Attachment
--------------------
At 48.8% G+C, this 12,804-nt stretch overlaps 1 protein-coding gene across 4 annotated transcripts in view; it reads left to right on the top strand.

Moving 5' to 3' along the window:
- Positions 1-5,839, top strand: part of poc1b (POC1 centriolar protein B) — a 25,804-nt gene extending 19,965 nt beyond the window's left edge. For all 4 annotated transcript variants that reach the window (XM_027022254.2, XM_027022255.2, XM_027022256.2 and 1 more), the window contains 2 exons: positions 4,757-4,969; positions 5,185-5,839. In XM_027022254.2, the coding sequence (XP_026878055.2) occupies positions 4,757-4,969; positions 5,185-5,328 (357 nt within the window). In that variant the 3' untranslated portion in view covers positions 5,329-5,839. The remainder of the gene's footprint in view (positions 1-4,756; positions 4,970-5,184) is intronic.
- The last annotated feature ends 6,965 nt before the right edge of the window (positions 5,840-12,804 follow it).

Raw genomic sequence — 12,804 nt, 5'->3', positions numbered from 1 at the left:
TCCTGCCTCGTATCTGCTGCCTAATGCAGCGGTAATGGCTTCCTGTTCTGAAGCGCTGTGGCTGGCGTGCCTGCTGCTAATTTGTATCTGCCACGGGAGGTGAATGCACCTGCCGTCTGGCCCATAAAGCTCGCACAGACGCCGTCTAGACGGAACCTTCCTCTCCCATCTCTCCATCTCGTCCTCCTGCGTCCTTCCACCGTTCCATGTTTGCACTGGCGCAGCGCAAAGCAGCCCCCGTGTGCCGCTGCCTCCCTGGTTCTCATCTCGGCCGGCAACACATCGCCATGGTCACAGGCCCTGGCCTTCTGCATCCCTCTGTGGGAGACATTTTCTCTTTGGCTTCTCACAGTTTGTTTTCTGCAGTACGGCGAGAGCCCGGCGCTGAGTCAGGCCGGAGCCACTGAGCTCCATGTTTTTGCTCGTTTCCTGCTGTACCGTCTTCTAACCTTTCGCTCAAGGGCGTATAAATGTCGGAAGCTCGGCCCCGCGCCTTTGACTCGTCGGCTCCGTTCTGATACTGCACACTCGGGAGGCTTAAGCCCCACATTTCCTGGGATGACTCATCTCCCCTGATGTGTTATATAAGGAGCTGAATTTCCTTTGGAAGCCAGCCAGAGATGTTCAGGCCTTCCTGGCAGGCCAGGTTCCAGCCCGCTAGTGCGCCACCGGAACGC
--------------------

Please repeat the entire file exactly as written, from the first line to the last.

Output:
At 48.8% G+C, this 12,804-nt stretch overlaps 1 protein-coding gene across 4 annotated transcripts in view; it reads left to right on the top strand.

Moving 5' to 3' along the window:
- Positions 1-5,839, top strand: part of poc1b (POC1 centriolar protein B) — a 25,804-nt gene extending 19,965 nt beyond the window's left edge. For all 4 annotated transcript variants that reach the window (XM_027022254.2, XM_027022255.2, XM_027022256.2 and 1 more), the window contains 2 exons: positions 4,757-4,969; positions 5,185-5,839. In XM_027022254.2, the coding sequence (XP_026878055.2) occupies positions 4,757-4,969; positions 5,185-5,328 (357 nt within the window). In that variant the 3' untranslated portion in view covers positions 5,329-5,839. The remainder of the gene's footprint in view (positions 1-4,756; positions 4,970-5,184) is intronic.
- The last annotated feature ends 6,965 nt before the right edge of the window (positions 5,840-12,804 follow it).

Raw genomic sequence — 12,804 nt, 5'->3', positions numbered from 1 at the left:
TCCTGCCTCGTATCTGCTGCCTAATGCAGCGGTAATGGCTTCCTGTTCTGAAGCGCTGTGGCTGGCGTGCCTGCTGCTAATTTGTATCTGCCACGGGAGGTGAATGCACCTGCCGTCTGGCCCATAAAGCTCGCACAGACGCCGTCTAGACGGAACCTTCCTCTCCCATCTCTCCATCTCGTCCTCCTGCGTCCTTCCACCGTTCCATGTTTGCACTGGCGCAGCGCAAAGCAGCCCCCGTGTGCCGCTGCCTCCCTGGTTCTCATCTCGGCCGGCAACACATCGCCATGGTCACAGGCCCTGGCCTTCTGCATCCCTCTGTGGGAGACATTTTCTCTTTGGCTTCTCACAGTTTGTTTTCTGCAGTACGGCGAGAGCCCGGCGCTGAGTCAGGCCGGAGCCACTGAGCTCCATGTTTTTGCTCGTTTCCTGCTGTACCGTCTTCTAACCTTTCGCTCAAGGGCGTATAAATGTCGGAAGCTCGGCCCCGCGCCTTTGACTCGTCGGCTCCGTTCTGATACTGCACACTCGGGAGGCTTAAGCCCCACATTTCCTGGGATGACTCATCTCCCCTGATGTGTTATATAAGGAGCTGAATTTCCTTTGGAAGCCAGCCAGAGATGTTCAGGCCTTCCTGGCAGGCCAGGTTCCAGCCCGCTAGTGCGCCACCGGAACGC